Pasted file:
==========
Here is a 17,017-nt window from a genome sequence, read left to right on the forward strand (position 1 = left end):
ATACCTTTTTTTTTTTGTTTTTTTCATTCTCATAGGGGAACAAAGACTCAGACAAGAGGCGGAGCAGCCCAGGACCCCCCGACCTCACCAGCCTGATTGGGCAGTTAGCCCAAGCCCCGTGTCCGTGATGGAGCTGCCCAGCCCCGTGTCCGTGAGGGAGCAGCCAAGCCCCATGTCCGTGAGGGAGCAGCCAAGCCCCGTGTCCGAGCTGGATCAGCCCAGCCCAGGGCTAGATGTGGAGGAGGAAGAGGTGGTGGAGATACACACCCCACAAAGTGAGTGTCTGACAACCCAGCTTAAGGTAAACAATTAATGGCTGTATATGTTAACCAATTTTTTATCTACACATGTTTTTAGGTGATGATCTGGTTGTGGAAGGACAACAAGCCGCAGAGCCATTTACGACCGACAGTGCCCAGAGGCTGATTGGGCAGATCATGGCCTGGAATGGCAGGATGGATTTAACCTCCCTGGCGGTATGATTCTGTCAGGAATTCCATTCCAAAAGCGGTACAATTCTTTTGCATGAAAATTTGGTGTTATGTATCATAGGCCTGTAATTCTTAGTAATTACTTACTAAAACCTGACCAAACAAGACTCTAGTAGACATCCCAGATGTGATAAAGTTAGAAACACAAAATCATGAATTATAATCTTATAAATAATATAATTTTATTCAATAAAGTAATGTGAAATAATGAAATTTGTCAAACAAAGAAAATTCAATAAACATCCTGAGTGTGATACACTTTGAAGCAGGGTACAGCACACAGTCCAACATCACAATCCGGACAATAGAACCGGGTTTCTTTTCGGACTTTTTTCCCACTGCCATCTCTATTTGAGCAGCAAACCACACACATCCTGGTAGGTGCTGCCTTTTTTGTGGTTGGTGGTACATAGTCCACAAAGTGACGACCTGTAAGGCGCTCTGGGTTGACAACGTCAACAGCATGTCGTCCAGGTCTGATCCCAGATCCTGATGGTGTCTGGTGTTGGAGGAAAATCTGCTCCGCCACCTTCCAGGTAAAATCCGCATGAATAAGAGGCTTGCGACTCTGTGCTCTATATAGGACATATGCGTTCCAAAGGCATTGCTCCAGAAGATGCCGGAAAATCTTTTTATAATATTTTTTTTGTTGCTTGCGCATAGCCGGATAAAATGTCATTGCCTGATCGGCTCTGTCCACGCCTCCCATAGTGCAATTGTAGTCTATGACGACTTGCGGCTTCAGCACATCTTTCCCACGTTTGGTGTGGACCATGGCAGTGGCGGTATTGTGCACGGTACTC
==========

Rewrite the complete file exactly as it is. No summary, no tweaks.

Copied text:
Here is a 17,017-nt window from a genome sequence, read left to right on the forward strand (position 1 = left end):
ATACCTTTTTTTTTTTGTTTTTTTCATTCTCATAGGGGAACAAAGACTCAGACAAGAGGCGGAGCAGCCCAGGACCCCCCGACCTCACCAGCCTGATTGGGCAGTTAGCCCAAGCCCCGTGTCCGTGATGGAGCTGCCCAGCCCCGTGTCCGTGAGGGAGCAGCCAAGCCCCATGTCCGTGAGGGAGCAGCCAAGCCCCGTGTCCGAGCTGGATCAGCCCAGCCCAGGGCTAGATGTGGAGGAGGAAGAGGTGGTGGAGATACACACCCCACAAAGTGAGTGTCTGACAACCCAGCTTAAGGTAAACAATTAATGGCTGTATATGTTAACCAATTTTTTATCTACACATGTTTTTAGGTGATGATCTGGTTGTGGAAGGACAACAAGCCGCAGAGCCATTTACGACCGACAGTGCCCAGAGGCTGATTGGGCAGATCATGGCCTGGAATGGCAGGATGGATTTAACCTCCCTGGCGGTATGATTCTGTCAGGAATTCCATTCCAAAAGCGGTACAATTCTTTTGCATGAAAATTTGGTGTTATGTATCATAGGCCTGTAATTCTTAGTAATTACTTACTAAAACCTGACCAAACAAGACTCTAGTAGACATCCCAGATGTGATAAAGTTAGAAACACAAAATCATGAATTATAATCTTATAAATAATATAATTTTATTCAATAAAGTAATGTGAAATAATGAAATTTGTCAAACAAAGAAAATTCAATAAACATCCTGAGTGTGATACACTTTGAAGCAGGGTACAGCACACAGTCCAACATCACAATCCGGACAATAGAACCGGGTTTCTTTTCGGACTTTTTTCCCACTGCCATCTCTATTTGAGCAGCAAACCACACACATCCTGGTAGGTGCTGCCTTTTTTGTGGTTGGTGGTACATAGTCCACAAAGTGACGACCTGTAAGGCGCTCTGGGTTGACAACGTCAACAGCATGTCGTCCAGGTCTGATCCCAGATCCTGATGGTGTCTGGTGTTGGAGGAAAATCTGCTCCGCCACCTTCCAGGTAAAATCCGCATGAATAAGAGGCTTGCGACTCTGTGCTCTATATAGGACATATGCGTTCCAAAGGCATTGCTCCAGAAGATGCCGGAAAATCTTTTTATAATATTTTTTTTGTTGCTTGCGCATAGCCGGATAAAATGTCATTGCCTGATCGGCTCTGTCCACGCCTCCCATAGTGCAATTGTAGTCTATGACGACTTGCGGCTTCAGCACATCTTTCCCACGTTTGGTGTGGACCATGGCAGTGGCGGTATTGTGCACGGTACTC